Glasgow super hospital building to be reviewed after deaths linked to pigeon droppings
Jeane Freeman announces investigation into Glasgow's Queen Elizabeth University Hospital in the wake of deaths linked to pigeon infection
South Glasgow hospital - CC2.0
Scotland’s health secretary Jeane Freeman has ordered a review of the construction, design and maintenance of Glasgow’s super hospital in the wake of the deaths of two patients who had an infection linked to pigeon droppings at the hospital.
NHS Greater Glasgow and Clyde launched its own investigation into the deaths after both patients at the Queen Elizabeth University Hospital contracted a fungal infection caused by a build-up of pigeon droppings in a non-public room on the 12th floor.
Post-mortems concluded an elderly patient’s death was not caused by the infection but it is understood to have been a factor in the death of a child.
The cryptococcus infection, which is carried by air-borne spores, is very unusual in the UK.
Jeane Freeman told MSPs the health board had given her a “detailed briefing” and she was confident it had taken “all steps” to maintain patient safety at the 1,677-bed facility.
However the structure and maintenance of the building will be reviewed with independent advice, and the results made public, she added.
“There are two strands to this. The first is to deal with the current infection, which the board has done thoroughly, they've taken all the measures they should take,” she said.
“The other is the building itself. We need to be absolutely sure about the current state of this infrastructure - what do we need to fix, how has that arisen, and what are the lessons for our build elsewhere in the health service.”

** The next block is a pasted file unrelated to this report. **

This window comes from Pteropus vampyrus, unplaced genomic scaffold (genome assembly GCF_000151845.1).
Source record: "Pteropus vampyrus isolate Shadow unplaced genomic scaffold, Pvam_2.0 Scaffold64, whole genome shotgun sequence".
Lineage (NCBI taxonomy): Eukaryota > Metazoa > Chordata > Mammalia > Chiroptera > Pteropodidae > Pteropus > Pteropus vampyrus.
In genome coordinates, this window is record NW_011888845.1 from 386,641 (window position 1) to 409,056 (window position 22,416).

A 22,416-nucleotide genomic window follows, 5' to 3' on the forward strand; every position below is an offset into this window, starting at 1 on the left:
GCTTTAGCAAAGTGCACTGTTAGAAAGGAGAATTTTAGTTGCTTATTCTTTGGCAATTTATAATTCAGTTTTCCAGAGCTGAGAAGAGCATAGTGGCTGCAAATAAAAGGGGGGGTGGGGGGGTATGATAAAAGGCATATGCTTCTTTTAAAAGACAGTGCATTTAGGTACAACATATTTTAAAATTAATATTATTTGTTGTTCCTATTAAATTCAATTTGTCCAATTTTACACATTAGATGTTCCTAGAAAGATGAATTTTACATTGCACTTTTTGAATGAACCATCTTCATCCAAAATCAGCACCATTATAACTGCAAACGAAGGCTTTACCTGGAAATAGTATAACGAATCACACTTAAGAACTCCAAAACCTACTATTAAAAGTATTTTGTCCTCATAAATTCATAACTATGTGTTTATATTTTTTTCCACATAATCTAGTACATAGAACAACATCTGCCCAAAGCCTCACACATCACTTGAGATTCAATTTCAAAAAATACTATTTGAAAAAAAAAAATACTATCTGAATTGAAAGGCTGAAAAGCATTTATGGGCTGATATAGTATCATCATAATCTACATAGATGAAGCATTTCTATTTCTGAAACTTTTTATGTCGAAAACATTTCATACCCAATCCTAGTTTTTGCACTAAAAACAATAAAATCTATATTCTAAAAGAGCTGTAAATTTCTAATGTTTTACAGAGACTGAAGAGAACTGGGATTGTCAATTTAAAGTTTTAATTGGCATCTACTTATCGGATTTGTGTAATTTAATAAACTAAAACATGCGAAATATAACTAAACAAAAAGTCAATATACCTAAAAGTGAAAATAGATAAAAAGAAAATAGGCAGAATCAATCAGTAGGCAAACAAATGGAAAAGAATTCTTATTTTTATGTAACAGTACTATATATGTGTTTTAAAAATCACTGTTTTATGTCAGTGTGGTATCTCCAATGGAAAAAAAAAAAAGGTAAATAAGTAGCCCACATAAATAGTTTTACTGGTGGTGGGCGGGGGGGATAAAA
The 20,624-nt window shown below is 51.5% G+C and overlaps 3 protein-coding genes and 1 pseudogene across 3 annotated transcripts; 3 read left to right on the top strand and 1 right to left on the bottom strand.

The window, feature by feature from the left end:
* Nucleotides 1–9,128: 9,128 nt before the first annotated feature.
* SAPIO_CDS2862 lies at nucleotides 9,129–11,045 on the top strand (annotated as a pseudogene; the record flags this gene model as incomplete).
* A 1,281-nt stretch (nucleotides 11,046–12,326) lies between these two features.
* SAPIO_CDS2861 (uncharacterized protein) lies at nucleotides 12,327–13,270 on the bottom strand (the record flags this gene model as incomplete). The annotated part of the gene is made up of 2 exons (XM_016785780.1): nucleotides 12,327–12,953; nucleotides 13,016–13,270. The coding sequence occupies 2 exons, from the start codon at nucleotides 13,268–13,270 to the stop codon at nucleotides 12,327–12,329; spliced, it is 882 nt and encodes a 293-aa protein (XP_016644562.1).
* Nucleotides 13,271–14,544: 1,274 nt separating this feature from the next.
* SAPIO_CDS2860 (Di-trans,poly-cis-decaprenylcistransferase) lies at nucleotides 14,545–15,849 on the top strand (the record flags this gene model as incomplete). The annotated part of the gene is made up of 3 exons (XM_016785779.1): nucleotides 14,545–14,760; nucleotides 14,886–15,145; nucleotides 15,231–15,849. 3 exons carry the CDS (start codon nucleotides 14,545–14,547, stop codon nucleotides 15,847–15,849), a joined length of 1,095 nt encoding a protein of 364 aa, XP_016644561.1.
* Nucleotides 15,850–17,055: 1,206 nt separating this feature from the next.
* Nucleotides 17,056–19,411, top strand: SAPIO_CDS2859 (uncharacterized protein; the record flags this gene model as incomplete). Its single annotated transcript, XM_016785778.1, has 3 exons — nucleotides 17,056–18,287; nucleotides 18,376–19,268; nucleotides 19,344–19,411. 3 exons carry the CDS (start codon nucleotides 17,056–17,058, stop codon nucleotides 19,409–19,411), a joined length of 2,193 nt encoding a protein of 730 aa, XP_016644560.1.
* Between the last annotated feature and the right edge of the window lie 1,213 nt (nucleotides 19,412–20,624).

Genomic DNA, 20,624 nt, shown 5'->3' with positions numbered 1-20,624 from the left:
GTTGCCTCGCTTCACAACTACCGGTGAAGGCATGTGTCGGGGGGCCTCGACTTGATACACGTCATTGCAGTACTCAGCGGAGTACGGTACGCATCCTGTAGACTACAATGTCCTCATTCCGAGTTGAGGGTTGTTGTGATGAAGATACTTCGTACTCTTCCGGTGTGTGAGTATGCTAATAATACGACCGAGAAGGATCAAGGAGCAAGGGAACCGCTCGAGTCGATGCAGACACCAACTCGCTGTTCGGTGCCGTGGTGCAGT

The £840m flagship super hospital in Govan was opened in 2015 as the largest hospital campus in Europe, but has struggled to meet demand after several other Glasgow facilities were closed.
It has also had high maintenance bills, including having to deal with contaminated water supply.
Former health secretary Alex Neil condemned the way NHS Greater Glasgow and Clyde communicated details of the incident to the public.
Labour’s shadow health secretary Monica Lennon said there had been “a complete lack of clarity” from the board.
“Jeane Freeman this afternoon confirmed that child sadly died as a result of infections at the Queen Elizabeth University Hospital and that alone is cause enough for a serious review of maintenance," she said.
“Questions remain, however, why successive health secretaries allowed problems at the hospital to build up before commissioning this review.
“Problems at the hospital were reported as far back as February 2016, when sewage leaks saw operations cancelled. In December 2017 cladding had to be removed from the hospital due to similarities it shared to the material used on Grenfell tower.
“In August 2018, a glass panel crashed ten floors from the hospital, and last month we saw reports of bacteria in the water supply at the cancer ward at the children’s hospital on the campus.
“That is a laundry list of problems which should have set alarm bells ringing at any hospital, never mind Scotland’s flagship hospital. The review is overdue – it now must deliver honest answers about the mistakes that have been made.”
The inquiry will look at how defects in ventilation systems occurred and what steps can be taken to prevent these problems in future
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